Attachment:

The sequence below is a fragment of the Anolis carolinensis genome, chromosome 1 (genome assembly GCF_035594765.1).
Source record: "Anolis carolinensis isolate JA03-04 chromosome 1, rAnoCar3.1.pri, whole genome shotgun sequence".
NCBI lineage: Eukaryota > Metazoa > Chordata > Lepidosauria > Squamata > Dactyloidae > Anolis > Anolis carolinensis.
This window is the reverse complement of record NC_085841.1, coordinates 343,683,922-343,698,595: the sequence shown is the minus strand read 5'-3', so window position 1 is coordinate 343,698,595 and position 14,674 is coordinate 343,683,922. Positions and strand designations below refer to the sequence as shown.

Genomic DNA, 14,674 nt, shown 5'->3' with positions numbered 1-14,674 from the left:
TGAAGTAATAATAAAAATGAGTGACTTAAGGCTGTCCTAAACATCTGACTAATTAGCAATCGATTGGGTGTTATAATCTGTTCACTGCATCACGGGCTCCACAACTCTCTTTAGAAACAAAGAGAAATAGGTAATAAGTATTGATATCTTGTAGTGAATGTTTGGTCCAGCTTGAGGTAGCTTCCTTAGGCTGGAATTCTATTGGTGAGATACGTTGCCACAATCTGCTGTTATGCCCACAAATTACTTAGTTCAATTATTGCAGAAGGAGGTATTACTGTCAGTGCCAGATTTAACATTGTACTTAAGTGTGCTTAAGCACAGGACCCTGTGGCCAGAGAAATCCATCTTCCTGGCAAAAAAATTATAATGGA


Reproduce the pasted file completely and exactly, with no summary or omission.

The sequence below is a fragment of the Anolis carolinensis genome, chromosome 1 (genome assembly GCF_035594765.1).
Source record: "Anolis carolinensis isolate JA03-04 chromosome 1, rAnoCar3.1.pri, whole genome shotgun sequence".
NCBI lineage: Eukaryota > Metazoa > Chordata > Lepidosauria > Squamata > Dactyloidae > Anolis > Anolis carolinensis.
This window is the reverse complement of record NC_085841.1, coordinates 343,683,922-343,698,595: the sequence shown is the minus strand read 5'-3', so window position 1 is coordinate 343,698,595 and position 14,674 is coordinate 343,683,922. Positions and strand designations below refer to the sequence as shown.

Genomic DNA, 14,674 nt, shown 5'->3' with positions numbered 1-14,674 from the left:
TGAAGTAATAATAAAAATGAGTGACTTAAGGCTGTCCTAAACATCTGACTAATTAGCAATCGATTGGGTGTTATAATCTGTTCACTGCATCACGGGCTCCACAACTCTCTTTAGAAACAAAGAGAAATAGGTAATAAGTATTGATATCTTGTAGTGAATGTTTGGTCCAGCTTGAGGTAGCTTCCTTAGGCTGGAATTCTATTGGTGAGATACGTTGCCACAATCTGCTGTTATGCCCACAAATTACTTAGTTCAATTATTGCAGAAGGAGGTATTACTGTCAGTGCCAGATTTAACATTGTACTTAAGTGTGCTTAAGCACAGGACCCTGTGGCCAGAGAAATCCATCTTCCTGGCAAAAAAATTATAATGGA